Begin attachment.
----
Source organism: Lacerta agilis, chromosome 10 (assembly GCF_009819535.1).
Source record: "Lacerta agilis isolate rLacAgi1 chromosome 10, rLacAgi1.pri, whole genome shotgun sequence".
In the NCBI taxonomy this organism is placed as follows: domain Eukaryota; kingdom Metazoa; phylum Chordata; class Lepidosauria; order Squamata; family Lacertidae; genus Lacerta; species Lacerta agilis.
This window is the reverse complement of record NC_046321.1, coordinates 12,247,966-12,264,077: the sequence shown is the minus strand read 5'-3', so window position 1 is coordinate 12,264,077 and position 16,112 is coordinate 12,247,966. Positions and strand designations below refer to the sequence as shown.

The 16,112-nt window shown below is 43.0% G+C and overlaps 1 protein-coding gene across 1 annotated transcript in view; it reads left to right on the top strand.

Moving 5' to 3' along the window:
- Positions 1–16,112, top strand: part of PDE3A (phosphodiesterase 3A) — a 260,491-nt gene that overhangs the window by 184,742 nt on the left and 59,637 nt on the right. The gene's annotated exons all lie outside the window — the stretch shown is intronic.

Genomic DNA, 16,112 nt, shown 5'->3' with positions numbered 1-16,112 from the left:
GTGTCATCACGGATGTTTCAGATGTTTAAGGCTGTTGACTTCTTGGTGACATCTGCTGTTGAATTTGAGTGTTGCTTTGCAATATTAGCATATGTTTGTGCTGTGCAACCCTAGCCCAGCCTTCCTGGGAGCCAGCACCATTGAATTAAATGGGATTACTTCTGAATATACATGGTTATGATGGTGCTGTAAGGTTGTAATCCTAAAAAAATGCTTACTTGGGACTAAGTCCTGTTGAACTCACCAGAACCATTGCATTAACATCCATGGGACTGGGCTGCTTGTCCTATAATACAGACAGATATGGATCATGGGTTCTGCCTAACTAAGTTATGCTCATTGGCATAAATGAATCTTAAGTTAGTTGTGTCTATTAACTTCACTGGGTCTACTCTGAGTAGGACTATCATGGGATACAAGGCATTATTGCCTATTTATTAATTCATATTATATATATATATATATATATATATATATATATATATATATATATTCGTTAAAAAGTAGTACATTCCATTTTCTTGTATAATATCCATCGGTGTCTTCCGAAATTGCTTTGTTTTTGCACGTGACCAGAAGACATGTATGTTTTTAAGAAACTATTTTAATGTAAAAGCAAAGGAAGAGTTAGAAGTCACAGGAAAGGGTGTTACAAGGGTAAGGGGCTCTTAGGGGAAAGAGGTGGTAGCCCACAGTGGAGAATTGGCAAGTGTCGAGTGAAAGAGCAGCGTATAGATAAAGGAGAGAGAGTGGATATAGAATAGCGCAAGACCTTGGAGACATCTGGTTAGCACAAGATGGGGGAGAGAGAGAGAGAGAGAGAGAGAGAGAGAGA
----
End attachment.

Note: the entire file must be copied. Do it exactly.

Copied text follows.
Source organism: Lacerta agilis, chromosome 10 (assembly GCF_009819535.1).
Source record: "Lacerta agilis isolate rLacAgi1 chromosome 10, rLacAgi1.pri, whole genome shotgun sequence".
In the NCBI taxonomy this organism is placed as follows: domain Eukaryota; kingdom Metazoa; phylum Chordata; class Lepidosauria; order Squamata; family Lacertidae; genus Lacerta; species Lacerta agilis.
This window is the reverse complement of record NC_046321.1, coordinates 12,247,966-12,264,077: the sequence shown is the minus strand read 5'-3', so window position 1 is coordinate 12,264,077 and position 16,112 is coordinate 12,247,966. Positions and strand designations below refer to the sequence as shown.

The 16,112-nt window shown below is 43.0% G+C and overlaps 1 protein-coding gene across 1 annotated transcript in view; it reads left to right on the top strand.

Moving 5' to 3' along the window:
- Positions 1–16,112, top strand: part of PDE3A (phosphodiesterase 3A) — a 260,491-nt gene that overhangs the window by 184,742 nt on the left and 59,637 nt on the right. The gene's annotated exons all lie outside the window — the stretch shown is intronic.

Genomic DNA, 16,112 nt, shown 5'->3' with positions numbered 1-16,112 from the left:
GTGTCATCACGGATGTTTCAGATGTTTAAGGCTGTTGACTTCTTGGTGACATCTGCTGTTGAATTTGAGTGTTGCTTTGCAATATTAGCATATGTTTGTGCTGTGCAACCCTAGCCCAGCCTTCCTGGGAGCCAGCACCATTGAATTAAATGGGATTACTTCTGAATATACATGGTTATGATGGTGCTGTAAGGTTGTAATCCTAAAAAAATGCTTACTTGGGACTAAGTCCTGTTGAACTCACCAGAACCATTGCATTAACATCCATGGGACTGGGCTGCTTGTCCTATAATACAGACAGATATGGATCATGGGTTCTGCCTAACTAAGTTATGCTCATTGGCATAAATGAATCTTAAGTTAGTTGTGTCTATTAACTTCACTGGGTCTACTCTGAGTAGGACTATCATGGGATACAAGGCATTATTGCCTATTTATTAATTCATATTATATATATATATATATATATATATATATATATATATATATATATTCGTTAAAAAGTAGTACATTCCATTTTCTTGTATAATATCCATCGGTGTCTTCCGAAATTGCTTTGTTTTTGCACGTGACCAGAAGACATGTATGTTTTTAAGAAACTATTTTAATGTAAAAGCAAAGGAAGAGTTAGAAGTCACAGGAAAGGGTGTTACAAGGGTAAGGGGCTCTTAGGGGAAAGAGGTGGTAGCCCACAGTGGAGAATTGGCAAGTGTCGAGTGAAAGAGCAGCGTATAGATAAAGGAGAGAGAGTGGATATAGAATAGCGCAAGACCTTGGAGACATCTGGTTAGCACAAGATGGGGGAGAGAGAGAGAGAGAGAGAGAGAGAGAGAGA